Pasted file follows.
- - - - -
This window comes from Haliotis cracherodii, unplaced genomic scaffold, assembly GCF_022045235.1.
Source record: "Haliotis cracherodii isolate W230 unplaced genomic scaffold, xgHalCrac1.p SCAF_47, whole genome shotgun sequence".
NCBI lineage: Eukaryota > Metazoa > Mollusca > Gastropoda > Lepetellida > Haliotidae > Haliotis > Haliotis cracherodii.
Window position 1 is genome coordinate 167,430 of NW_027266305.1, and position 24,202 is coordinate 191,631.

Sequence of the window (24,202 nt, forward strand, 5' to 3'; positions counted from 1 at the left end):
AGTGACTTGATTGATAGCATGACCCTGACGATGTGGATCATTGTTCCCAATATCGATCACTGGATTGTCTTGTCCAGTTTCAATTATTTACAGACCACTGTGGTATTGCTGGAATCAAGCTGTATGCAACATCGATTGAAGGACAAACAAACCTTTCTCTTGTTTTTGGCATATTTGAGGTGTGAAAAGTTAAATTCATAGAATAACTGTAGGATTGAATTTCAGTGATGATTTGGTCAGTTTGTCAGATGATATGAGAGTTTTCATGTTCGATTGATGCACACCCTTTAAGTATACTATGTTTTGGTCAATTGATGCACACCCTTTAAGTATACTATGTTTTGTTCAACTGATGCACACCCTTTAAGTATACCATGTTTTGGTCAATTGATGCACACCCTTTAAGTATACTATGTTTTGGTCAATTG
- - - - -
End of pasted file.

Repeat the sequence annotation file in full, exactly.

This window comes from Haliotis cracherodii, unplaced genomic scaffold, assembly GCF_022045235.1.
Source record: "Haliotis cracherodii isolate W230 unplaced genomic scaffold, xgHalCrac1.p SCAF_47, whole genome shotgun sequence".
NCBI lineage: Eukaryota > Metazoa > Mollusca > Gastropoda > Lepetellida > Haliotidae > Haliotis > Haliotis cracherodii.
Window position 1 is genome coordinate 167,430 of NW_027266305.1, and position 24,202 is coordinate 191,631.

Sequence of the window (24,202 nt, forward strand, 5' to 3'; positions counted from 1 at the left end):
AGTGACTTGATTGATAGCATGACCCTGACGATGTGGATCATTGTTCCCAATATCGATCACTGGATTGTCTTGTCCAGTTTCAATTATTTACAGACCACTGTGGTATTGCTGGAATCAAGCTGTATGCAACATCGATTGAAGGACAAACAAACCTTTCTCTTGTTTTTGGCATATTTGAGGTGTGAAAAGTTAAATTCATAGAATAACTGTAGGATTGAATTTCAGTGATGATTTGGTCAGTTTGTCAGATGATATGAGAGTTTTCATGTTCGATTGATGCACACCCTTTAAGTATACTATGTTTTGGTCAATTGATGCACACCCTTTAAGTATACTATGTTTTGTTCAACTGATGCACACCCTTTAAGTATACCATGTTTTGGTCAATTGATGCACACCCTTTAAGTATACTATGTTTTGGTCAATTG